Brandon:  Where did you come up with the name Revive?

Dave:  Well this is pretty embarrassing, but when it was just Tyler and myself, we were struggling for a name. We just called ourselves Me and Ty. Then we had Rich and Mike play, and then it was Me and Ty and Rich and Mike … and it was really terrible. So I remember e-mailing our fans, and we said we have to change our name, give us ideas. And we got some pretty hilarious ones. People would e-mail in and go, “How about Vertical Horizon?” And we were like, “That is a band.” How ‘bout U3? These terrible names. And it was between Fighting Goliath and Revive.

Brandon:  I’m glad you went with Revive.

Dave:  Yeah, it sounds like an ’80s hair band … Fighting Goliath. And it came from Psalms 85: “He will revive their hearts.” I believe that’s what good music should do—secular or otherwise. Particularly Christian music, the music should be outstanding; the lyrics should follow it. Music that touches the soul just feels good. It’s almost transcendent. Something about it that is hard to articulate; it just makes you feel good. It makes you feel close to the One who created that music, our Lord, the master of creativity, the author of all things creative. The same with Christian music; to match those beautiful melodies with great lyrics. That’s what we are all about as a band, matching encouraging lyrics with a melody and music that will really move you. “He will revive our hearts.” … That made sense to us.

Brandon:  So four of you guys… You just put out your first record. Tell us about the new record, the title, the first single.

Dave:  The first single is “Chorus of the Saints,” the title of the record. It came out March 10.

Brandon:  Yeah, I’ve heard it a few times. [Laughs]

Dave:  That song is really autobiographical of our band. The beginning came from the Old Testament, and you read about the Israelites. You read that God delivered them from the Egyptians, parts the Red Sea in one of the most amazing miracles of all time and, three seconds later, while the Red Sea is still being moved around by God, they are saying, “We want to go back to Egypt. Why are we in this desert? You’ve abandoned us, Lord.” As Christians, we look back and say, “Those guys are so silly. They are so untrusting and foolish.” And the truth is, we aren’t that different from them. And for our band, unfortunately, we are the same. We are human. And God has done amazing things in our lives. He’s provided. Our prayer has always been, “This is your band, Lord, and we’ll move forward if You open the doors of opportunity.”… Not once has He proven Himself untrustworthy, so why should we stop trusting Him?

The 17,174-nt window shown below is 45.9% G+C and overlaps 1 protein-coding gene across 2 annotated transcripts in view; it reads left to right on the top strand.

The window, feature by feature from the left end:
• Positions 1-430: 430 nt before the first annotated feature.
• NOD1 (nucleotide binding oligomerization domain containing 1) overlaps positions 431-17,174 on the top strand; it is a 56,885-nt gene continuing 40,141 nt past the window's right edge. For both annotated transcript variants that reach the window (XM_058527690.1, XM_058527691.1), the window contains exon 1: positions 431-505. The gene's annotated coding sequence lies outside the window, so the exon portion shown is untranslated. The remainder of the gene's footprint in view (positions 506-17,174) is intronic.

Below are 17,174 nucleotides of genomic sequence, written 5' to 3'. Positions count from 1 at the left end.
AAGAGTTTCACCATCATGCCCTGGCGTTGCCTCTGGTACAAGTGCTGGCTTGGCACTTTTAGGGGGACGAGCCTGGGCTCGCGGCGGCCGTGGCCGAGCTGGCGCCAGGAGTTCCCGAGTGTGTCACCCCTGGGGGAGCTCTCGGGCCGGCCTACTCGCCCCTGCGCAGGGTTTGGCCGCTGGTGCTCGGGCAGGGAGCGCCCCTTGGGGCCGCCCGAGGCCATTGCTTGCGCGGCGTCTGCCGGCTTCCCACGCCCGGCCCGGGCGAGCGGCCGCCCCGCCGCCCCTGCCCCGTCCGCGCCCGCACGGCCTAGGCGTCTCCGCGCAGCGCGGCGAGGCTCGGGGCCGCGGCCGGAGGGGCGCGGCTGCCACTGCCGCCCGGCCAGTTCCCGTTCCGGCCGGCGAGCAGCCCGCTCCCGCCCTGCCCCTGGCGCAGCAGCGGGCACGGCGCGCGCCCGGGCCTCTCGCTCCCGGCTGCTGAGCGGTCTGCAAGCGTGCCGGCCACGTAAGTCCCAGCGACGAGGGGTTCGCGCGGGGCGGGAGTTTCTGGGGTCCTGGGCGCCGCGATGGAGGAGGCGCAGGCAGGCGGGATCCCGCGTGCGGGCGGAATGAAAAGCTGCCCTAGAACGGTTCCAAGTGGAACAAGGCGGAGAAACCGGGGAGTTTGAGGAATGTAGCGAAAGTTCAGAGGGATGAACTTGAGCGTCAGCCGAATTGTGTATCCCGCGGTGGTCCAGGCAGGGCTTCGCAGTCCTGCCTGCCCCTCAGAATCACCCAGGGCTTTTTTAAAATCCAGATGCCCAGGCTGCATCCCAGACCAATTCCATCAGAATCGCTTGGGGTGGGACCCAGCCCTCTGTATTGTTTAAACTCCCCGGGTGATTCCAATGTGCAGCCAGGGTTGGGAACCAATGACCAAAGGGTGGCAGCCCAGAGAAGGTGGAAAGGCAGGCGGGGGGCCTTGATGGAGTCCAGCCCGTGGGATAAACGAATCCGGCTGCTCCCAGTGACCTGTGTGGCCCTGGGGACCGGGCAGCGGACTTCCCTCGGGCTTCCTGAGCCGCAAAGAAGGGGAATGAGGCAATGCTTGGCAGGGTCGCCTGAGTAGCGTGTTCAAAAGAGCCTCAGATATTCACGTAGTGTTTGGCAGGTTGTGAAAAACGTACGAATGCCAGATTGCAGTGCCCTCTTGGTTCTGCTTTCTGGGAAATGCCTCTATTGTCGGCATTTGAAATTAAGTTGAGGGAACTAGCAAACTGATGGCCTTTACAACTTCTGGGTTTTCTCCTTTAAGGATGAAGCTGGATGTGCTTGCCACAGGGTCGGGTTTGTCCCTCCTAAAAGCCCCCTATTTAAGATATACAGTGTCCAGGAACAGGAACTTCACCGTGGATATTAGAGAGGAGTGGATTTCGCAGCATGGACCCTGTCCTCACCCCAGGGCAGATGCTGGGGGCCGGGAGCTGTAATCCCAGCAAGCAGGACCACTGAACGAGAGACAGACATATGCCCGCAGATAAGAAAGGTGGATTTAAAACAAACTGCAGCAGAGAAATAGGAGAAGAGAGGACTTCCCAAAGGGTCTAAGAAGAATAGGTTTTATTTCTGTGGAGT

Brandon:  As a band, you guys are now living in the U.S. You have your first national record out, under Essential Records, same label as me. I’m on Reunion, but we’re label mates. You’re out with Third Day and myself. … What’s next for the band?

Dave:  You know, I’m not sure. We’re excited about the single, about the record; we’re getting great feedback. We honestly feel that God has brought us here for a reason. And so, a mantra for us is that His Word is a lamp to our feet. He doesn’t provide a flashlight, a billion candles so you can see the entire path. All we have is a lamp. And you hold the lamp in front of you, and you can only take a step forward. And you can only see the next step after that if you move ahead. That’s always been the way. The tour ends in May. After that, we’re not sure. We can only get to the next step if we take a step forward. So we feel like God is providing for us. We’re in no position to doubt Him. We are excited. I’m sure we’ll be touring, but who knows what He has in store for us. But we’re excited no matter what it is.

Brandon:  Well this is the end of our interview. Everybody, that’s Dave Hanbury from the band Revive. We’re on tour right now with Third Day.

Dave:  You can find us at reviveband.com and myspace.com/reviveband. We have a cool blog going. We’re always on there … twitter, all that stuff.

Brandon:  Thanks, Dave!


To listen to Brandon’s full interview with Dave, click here.

For more info on Revive, visit reviveband.com.

Brandon Heath is the Gospel Music Association’s new “Male Vocalist of the Year.” His monthly “New Artist Spotlight” on CCMmagazine.com introduces fans to new artists currently hitting the scene. Brandon’s new single is called “Wait and See,” the follow-up to his smash No. 1 hit “Give Me Your Eyes” from his sophomore release, What If We (Reunion), which recently won Brandon multiple Dove Awards including “Song of the Year.” For more info, log on to brandonheath.net.

© 2009 CCMmagazine.com.  All rights reserved.  Used with permission. 

**This interview first published on May 28, 2009